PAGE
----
‘Not intending to stay?’ Psaki’s explanation for failing to COVID test illegals panned

Psaki says migrants crossing the southern border and foreign nationals arriving by air 'not the same thing' and shouldn't be compared
Haitian migrants at the U.S.-Mexico border, Sept. 17
Haitian migrants at the U.S.-Mexico border, Sept. 17
(Jordan Vonderhaar/Getty)

White House Press Secretary Jen Psaki was grilled Monday as to why migrants who entered the country illegally do not have to show proof of vaccination, and her answer stirred immediate controversy.

The exchange came as the Biden administration eased travel restrictions by only allowing foreign nationals who are vaccinated to enter the U.S.

Psaki said you can’t compare the two situations because they are extremely different circumstances. 

When pressed on the issue, Psaki seemed to be unsure about the administration's policy.

"As individuals come across the border, they are both assessed for whether they have any symptoms, if they have symptoms, the intention is for them to have to be quarantined," Psaki said, referring to migrants crossing into the U.S.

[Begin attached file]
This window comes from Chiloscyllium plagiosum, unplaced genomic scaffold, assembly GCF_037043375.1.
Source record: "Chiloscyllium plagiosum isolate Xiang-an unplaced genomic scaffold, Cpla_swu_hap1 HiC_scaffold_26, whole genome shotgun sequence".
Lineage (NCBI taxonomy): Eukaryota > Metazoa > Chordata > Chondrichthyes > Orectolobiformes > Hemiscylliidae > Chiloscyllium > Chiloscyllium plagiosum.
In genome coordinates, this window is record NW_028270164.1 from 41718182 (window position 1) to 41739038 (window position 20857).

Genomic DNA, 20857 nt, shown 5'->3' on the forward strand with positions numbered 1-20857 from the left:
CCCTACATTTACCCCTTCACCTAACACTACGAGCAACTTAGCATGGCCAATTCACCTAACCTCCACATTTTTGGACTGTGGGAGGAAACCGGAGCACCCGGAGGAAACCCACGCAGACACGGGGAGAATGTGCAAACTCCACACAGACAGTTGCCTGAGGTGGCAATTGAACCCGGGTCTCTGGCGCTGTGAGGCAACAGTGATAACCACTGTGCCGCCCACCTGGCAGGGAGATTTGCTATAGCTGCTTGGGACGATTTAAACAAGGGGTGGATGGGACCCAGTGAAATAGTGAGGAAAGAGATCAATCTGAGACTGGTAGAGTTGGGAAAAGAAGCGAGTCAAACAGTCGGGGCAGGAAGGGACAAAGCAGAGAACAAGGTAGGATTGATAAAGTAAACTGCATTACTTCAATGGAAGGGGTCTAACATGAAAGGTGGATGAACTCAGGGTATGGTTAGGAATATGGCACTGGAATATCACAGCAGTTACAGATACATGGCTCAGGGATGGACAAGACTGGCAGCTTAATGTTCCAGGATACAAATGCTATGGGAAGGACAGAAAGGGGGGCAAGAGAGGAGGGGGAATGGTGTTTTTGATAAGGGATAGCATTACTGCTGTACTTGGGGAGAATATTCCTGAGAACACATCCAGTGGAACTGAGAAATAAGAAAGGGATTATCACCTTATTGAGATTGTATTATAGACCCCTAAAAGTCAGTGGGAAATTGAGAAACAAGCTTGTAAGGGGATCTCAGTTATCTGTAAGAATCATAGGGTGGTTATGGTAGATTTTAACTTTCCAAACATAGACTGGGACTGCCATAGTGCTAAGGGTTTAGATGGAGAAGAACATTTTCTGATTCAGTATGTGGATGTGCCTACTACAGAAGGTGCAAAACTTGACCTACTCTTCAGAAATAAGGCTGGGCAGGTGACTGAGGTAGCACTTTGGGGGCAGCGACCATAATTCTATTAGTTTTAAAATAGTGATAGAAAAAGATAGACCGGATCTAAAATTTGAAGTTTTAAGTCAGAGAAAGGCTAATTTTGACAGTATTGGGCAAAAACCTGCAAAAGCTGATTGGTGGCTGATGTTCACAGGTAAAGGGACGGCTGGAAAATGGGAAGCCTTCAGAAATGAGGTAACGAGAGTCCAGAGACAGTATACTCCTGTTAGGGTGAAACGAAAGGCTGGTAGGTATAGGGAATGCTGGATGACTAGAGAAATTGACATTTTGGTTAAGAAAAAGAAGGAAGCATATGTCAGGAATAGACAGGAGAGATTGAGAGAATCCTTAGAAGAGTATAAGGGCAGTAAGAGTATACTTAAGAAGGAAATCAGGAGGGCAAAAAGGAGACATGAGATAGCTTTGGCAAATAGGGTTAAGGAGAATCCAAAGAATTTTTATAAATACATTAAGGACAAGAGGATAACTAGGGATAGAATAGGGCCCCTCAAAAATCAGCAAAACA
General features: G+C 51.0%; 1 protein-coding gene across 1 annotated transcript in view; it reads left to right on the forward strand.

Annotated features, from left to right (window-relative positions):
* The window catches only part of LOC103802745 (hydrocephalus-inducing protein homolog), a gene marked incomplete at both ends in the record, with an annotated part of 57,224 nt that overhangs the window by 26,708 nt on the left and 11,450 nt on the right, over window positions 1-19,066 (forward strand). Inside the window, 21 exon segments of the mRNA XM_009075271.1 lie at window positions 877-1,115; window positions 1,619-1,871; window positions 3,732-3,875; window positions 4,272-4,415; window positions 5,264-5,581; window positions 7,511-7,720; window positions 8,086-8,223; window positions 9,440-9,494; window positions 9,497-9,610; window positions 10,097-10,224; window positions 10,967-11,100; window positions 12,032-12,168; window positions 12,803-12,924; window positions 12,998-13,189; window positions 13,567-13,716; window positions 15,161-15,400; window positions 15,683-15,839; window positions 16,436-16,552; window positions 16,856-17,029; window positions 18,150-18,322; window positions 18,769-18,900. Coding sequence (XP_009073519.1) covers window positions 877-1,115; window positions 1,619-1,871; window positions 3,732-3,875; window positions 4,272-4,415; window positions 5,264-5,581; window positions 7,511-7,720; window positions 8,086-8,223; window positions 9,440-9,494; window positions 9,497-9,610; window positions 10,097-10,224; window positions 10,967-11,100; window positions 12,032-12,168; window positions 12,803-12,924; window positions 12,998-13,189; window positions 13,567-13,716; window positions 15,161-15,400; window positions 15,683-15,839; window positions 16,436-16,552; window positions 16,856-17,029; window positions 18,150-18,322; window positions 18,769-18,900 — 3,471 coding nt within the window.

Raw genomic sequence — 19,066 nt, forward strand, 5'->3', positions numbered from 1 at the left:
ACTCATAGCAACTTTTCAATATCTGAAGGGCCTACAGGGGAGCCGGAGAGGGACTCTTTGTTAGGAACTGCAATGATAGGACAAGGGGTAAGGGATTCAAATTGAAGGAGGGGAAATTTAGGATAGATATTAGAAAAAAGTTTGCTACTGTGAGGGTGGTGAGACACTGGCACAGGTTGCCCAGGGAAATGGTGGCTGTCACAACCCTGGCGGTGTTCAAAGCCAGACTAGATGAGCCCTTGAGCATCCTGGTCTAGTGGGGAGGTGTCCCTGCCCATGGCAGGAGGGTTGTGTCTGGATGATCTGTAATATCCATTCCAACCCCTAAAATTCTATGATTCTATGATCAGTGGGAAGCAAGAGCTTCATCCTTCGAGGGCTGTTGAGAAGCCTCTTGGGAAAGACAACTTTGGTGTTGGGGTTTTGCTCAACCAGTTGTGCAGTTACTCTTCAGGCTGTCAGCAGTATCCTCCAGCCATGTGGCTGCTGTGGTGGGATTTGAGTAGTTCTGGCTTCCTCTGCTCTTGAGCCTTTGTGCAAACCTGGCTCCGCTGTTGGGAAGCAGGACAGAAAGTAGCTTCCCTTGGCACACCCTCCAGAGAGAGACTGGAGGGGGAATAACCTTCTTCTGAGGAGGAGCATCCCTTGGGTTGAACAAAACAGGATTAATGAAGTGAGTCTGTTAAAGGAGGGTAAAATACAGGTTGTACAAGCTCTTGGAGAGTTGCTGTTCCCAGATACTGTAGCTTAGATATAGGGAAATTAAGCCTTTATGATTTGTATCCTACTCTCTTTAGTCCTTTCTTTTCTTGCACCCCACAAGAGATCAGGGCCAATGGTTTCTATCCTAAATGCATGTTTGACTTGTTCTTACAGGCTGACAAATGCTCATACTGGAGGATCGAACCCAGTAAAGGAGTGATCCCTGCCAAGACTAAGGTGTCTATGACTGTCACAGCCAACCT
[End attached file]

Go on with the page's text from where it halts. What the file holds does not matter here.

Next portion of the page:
"They are not intending to stay here for a lengthy period of time," she continued. "I don’t think it’s the same thing. It is not the same thing." 

Psaki’s comments were immediately panned by conservatives, including Rep. Lauren Boebert, R-Colo.

“Psaki just said they are only quarantining illegal immigrants with symptoms and not testing all of them or mandating vaccines for all because they ‘aren’t planning to stay here for a long time,’” Boebert tweeted. “Bullcrap.”

Psaki’s comments come after the U.S. Border Patrol shut down the port of entry at Del Rio, Texas after images went viral of thousands of migrants attempting to cross the border illegally.

After receiving criticism from both sides of the aisle, the Department of Homeland Security announced that it would be sending more resources and officers to Del Rio to help apprehend and deport illegal migrants.

The administration has been facing two-decade highs in illegal border crossings, with the totals exceeding 200,000 in both July and August.